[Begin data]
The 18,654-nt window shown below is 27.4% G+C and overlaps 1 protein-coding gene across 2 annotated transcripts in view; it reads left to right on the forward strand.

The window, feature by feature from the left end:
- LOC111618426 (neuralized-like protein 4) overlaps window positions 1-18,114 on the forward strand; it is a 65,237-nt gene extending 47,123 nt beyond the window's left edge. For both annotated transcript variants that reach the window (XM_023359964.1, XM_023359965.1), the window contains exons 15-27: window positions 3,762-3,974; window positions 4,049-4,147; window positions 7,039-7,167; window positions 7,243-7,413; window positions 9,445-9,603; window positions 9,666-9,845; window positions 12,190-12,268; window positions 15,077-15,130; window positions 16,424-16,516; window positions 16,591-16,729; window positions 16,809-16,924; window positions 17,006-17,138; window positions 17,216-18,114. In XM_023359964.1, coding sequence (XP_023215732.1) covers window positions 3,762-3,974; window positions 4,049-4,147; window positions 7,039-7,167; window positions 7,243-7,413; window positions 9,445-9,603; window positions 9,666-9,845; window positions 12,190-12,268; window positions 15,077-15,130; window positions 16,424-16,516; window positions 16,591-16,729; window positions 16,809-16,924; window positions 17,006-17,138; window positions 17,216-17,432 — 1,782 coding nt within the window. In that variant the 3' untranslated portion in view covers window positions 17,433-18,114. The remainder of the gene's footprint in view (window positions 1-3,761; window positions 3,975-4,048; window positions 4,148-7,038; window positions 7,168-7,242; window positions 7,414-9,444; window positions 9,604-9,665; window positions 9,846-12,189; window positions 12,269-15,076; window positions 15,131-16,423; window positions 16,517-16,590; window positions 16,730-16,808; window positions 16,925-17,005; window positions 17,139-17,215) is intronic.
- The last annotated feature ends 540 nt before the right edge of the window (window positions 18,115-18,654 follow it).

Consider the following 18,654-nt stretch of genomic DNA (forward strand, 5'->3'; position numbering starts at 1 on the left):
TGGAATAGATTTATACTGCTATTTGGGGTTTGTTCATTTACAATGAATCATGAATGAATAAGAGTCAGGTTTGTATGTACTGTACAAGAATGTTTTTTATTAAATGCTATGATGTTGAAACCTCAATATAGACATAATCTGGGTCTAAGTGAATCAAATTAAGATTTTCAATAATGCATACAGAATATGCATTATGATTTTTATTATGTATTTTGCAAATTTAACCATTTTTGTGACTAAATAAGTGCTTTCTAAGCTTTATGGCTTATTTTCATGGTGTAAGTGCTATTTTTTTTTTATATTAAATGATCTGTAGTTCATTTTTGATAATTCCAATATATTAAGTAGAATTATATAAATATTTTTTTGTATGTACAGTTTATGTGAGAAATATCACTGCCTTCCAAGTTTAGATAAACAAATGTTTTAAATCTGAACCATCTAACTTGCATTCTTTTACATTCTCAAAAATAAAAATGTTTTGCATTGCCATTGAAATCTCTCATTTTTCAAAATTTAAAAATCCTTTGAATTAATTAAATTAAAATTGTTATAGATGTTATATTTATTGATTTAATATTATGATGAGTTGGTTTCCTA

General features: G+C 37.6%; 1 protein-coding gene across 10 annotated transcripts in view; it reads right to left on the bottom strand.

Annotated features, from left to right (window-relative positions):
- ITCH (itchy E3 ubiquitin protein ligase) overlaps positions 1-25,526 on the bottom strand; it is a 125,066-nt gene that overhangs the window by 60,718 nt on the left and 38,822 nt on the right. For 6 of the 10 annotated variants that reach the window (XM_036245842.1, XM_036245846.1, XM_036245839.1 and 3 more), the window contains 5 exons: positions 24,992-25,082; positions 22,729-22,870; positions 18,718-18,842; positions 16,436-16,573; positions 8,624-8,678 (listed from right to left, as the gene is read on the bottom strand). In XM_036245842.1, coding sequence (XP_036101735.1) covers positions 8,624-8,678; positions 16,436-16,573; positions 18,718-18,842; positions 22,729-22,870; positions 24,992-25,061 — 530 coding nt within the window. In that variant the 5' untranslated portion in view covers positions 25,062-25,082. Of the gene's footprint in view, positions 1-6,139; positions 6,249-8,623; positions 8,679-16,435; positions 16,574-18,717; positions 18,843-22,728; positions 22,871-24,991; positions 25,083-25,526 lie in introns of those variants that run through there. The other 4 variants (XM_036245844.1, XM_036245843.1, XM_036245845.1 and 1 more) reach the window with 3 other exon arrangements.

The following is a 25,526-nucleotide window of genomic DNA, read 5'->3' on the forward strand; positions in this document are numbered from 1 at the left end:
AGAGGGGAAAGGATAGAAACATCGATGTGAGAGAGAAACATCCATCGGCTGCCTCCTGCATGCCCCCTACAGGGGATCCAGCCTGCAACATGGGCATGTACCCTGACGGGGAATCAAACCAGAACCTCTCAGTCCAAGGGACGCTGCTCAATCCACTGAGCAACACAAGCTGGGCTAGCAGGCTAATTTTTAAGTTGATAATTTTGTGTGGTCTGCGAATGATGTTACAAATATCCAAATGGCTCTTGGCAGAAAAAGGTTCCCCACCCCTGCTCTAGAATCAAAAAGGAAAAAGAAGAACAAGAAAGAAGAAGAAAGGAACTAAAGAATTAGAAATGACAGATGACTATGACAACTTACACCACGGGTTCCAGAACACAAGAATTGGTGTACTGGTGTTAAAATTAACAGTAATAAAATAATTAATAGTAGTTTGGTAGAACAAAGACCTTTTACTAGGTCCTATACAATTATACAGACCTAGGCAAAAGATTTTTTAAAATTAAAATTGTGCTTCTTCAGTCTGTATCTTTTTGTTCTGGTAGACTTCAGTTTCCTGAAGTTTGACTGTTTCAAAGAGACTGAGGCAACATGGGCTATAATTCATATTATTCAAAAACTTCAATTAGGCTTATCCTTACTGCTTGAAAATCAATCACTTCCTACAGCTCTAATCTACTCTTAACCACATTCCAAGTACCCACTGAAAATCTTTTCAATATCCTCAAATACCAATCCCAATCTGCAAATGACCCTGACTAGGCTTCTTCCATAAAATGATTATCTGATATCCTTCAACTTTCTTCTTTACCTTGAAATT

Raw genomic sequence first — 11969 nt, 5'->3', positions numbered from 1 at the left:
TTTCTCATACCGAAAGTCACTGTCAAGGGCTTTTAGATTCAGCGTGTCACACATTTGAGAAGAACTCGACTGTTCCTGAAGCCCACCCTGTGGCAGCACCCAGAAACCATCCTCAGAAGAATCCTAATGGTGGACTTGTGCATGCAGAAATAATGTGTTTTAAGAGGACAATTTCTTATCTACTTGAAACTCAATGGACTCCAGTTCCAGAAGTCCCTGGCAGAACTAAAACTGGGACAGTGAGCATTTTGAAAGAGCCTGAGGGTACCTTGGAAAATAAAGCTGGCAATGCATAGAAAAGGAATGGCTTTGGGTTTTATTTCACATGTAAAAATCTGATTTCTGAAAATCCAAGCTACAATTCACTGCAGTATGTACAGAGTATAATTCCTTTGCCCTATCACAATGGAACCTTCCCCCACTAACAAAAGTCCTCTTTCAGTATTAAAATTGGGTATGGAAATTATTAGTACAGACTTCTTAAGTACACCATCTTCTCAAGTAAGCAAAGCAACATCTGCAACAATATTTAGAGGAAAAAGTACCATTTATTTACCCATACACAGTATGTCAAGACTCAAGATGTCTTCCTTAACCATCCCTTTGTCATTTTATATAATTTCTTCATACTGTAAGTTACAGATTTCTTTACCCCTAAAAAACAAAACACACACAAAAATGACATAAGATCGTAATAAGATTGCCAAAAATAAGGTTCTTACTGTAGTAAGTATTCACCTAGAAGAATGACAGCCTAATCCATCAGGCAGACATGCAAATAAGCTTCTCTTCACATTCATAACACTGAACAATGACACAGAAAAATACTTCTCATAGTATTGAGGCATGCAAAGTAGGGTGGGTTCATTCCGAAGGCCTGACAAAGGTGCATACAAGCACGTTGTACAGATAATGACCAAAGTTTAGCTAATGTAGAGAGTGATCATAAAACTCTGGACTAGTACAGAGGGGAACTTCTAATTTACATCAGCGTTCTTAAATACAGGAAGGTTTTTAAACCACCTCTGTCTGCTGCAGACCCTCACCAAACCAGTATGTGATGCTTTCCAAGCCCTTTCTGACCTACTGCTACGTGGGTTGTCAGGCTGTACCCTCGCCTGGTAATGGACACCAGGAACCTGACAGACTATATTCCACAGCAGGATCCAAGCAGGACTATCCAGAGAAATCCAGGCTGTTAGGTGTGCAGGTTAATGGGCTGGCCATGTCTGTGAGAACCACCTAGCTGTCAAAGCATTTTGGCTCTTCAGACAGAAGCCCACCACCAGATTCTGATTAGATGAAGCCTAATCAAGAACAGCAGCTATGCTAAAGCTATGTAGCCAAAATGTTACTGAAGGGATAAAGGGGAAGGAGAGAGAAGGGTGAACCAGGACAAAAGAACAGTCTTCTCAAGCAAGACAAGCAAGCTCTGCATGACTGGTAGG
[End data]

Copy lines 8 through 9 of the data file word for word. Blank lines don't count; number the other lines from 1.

Annotated features, from left to right (window-relative positions):
- ITCH (itchy E3 ubiquitin protein ligase) overlaps positions 1-25,526 on the bottom strand; it is a 125,066-nt gene that overhangs the window by 60,718 nt on the left and 38,822 nt on the right. For 6 of the 10 annotated variants that reach the window (XM_036245842.1, XM_036245846.1, XM_036245839.1 and 3 more), the window contains 5 exons: positions 24,992-25,082; positions 22,729-22,870; positions 18,718-18,842; positions 16,436-16,573; positions 8,624-8,678 (listed from right to left, as the gene is read on the bottom strand). In XM_036245842.1, coding sequence (XP_036101735.1) covers positions 8,624-8,678; positions 16,436-16,573; positions 18,718-18,842; positions 22,729-22,870; positions 24,992-25,061 — 530 coding nt within the window. In that variant the 5' untranslated portion in view covers positions 25,062-25,082. Of the gene's footprint in view, positions 1-6,139; positions 6,249-8,623; positions 8,679-16,435; positions 16,574-18,717; positions 18,843-22,728; positions 22,871-24,991; positions 25,083-25,526 lie in introns of those variants that run through there. The other 4 variants (XM_036245844.1, XM_036245843.1, XM_036245845.1 and 1 more) reach the window with 3 other exon arrangements.